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Rachel Westmacott05:04:29

I’m not aware of standard naming conventions, but as you can define your own predicate functions for the test-selectors you can pretend that there is one, eg.

:test-selectors {:default    (constantly true)
                   :acceptance #(.startsWith (str (:ns %)) "acceptance") ... }


Anyone looked at Urania? It looks interesting. I see lots of code that doesn't properly separate 'fetching remote data' from 'business logic' and loads of boiler plate around concurrency.

Rachel Westmacott07:04:41

@U05390U2P my initial thoughts on urania are that the rationale probably doesn’t justify the extra complexity - but there might be cases where it made sense...?

Rachel Westmacott07:04:33

I generally find that things that abstract over data sources end up limiting control/flexibility and end up frustrating me. Data sources (especially remote ones or large ones) are one of the few places where I ever seem to end up worrying about performance - and then I want full manual control.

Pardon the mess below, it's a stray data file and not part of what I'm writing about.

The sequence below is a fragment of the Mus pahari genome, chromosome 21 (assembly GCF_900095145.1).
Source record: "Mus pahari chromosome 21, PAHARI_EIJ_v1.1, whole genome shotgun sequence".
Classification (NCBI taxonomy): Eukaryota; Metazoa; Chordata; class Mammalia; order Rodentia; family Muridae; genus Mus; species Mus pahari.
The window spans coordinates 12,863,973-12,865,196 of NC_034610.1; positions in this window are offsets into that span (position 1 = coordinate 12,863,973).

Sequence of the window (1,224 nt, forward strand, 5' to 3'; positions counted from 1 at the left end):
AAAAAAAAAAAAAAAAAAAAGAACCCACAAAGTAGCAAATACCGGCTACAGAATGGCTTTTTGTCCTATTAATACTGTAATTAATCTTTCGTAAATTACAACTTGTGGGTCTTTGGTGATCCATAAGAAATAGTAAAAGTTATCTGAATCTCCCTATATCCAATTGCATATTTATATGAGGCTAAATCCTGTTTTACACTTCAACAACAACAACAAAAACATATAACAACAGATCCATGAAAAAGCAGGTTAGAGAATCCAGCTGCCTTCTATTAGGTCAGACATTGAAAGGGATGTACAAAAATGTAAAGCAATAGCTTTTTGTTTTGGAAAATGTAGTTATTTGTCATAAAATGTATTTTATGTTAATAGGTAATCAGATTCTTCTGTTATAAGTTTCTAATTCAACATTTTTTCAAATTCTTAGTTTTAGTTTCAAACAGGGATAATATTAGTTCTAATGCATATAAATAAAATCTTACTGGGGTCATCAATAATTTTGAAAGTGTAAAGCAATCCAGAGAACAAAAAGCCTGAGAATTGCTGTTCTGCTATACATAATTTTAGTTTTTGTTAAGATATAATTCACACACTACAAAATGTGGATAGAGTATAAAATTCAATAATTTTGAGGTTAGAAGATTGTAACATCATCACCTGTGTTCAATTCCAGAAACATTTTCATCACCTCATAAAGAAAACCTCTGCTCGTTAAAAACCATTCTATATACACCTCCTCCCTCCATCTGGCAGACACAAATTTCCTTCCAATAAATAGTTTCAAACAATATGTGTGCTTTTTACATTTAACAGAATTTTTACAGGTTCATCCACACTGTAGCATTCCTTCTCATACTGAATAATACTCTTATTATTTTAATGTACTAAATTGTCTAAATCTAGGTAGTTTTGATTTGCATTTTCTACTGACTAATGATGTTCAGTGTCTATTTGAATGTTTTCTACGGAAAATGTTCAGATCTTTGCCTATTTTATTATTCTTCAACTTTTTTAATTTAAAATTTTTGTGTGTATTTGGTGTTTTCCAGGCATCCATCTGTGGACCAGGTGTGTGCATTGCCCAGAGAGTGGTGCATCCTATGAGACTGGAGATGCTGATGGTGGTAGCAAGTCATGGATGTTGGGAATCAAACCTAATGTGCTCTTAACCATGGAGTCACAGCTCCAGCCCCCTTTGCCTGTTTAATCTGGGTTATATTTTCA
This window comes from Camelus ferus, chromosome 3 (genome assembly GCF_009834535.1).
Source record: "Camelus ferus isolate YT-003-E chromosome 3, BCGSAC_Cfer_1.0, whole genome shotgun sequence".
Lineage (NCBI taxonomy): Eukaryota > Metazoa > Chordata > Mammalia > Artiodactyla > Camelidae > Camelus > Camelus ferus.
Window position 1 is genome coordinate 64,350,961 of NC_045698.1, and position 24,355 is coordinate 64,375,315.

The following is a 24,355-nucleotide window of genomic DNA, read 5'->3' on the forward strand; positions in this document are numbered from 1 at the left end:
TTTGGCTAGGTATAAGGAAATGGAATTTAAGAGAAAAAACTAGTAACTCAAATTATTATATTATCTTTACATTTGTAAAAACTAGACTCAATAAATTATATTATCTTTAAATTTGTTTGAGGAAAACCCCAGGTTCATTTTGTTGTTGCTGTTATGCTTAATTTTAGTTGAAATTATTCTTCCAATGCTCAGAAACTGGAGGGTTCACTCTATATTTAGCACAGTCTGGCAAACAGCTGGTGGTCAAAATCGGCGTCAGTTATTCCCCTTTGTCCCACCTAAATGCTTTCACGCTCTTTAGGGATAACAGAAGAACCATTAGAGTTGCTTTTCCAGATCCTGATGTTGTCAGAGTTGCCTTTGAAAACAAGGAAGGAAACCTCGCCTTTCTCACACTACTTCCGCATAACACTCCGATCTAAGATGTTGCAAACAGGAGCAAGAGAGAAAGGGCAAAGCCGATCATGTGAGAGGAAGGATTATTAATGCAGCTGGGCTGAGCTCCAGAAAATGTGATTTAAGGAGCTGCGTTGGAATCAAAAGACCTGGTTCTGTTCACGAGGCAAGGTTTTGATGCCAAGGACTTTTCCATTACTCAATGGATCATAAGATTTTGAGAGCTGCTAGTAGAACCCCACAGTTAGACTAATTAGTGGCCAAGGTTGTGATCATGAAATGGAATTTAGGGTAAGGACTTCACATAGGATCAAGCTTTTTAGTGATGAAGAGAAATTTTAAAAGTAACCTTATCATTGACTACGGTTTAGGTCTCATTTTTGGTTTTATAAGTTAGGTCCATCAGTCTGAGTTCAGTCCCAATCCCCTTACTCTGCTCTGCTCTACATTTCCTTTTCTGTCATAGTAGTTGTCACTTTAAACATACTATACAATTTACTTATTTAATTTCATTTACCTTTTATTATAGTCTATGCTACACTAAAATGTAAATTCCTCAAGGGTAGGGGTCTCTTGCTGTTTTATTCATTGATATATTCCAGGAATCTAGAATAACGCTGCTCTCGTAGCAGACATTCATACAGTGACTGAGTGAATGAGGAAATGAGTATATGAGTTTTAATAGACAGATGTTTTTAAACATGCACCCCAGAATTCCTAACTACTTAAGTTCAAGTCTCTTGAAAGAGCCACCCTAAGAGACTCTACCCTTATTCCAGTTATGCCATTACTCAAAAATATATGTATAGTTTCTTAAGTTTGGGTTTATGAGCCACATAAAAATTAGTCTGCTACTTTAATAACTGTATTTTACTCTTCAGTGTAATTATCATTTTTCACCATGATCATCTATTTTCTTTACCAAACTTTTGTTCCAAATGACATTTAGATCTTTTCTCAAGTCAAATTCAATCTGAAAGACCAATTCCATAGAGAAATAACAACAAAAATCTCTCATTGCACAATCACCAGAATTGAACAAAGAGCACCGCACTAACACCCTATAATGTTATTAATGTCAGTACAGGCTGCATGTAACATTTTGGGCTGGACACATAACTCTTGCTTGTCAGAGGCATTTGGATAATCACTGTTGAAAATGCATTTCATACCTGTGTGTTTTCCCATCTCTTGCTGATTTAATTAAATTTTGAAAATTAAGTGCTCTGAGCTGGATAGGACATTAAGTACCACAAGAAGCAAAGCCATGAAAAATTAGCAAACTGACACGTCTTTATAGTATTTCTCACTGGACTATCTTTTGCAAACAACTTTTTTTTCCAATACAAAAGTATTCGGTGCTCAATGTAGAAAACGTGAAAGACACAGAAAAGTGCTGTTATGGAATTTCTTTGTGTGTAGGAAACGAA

I can see that concern. However, I find that working in teams of greater than one I want constraints to enforce at least some separation and sensible defaults on how to deal with the boiler plate. I also find, personally, that in 28 years of professional development I've only had about a dozen really gnarly performance problems...given sensible defaults. In other words almost all the problems I solve are caused by people not the technology and having frameworks, libraries, idiomatic approaches and patterns reduces the amount of sh*t I have to deal with. That and the fact that I'm not a great programmer so I need to stand on the shoulders of giants!


i've looked at it - it looks pretty handy, and i plan to move my ad-hoc client side caching over to urania at some point. it's fundamental abstraction of composition of promises is great, and promesa (or cats) both help you make your code easily comprehensible with mlet and alet

Rachel Westmacott07:04:02

random core function of the day:

([f init coll])
  Reduces an associative collection. f should be a function of 3
  arguments. Returns the result of applying f to init, the first key
  and the first value in coll, then applying f to that result and the
  2nd key and value, etc. If coll contains no entries, returns init
  and f is not called. Note that reduce-kv is supported on vectors,
  where the keys will be the ordinals.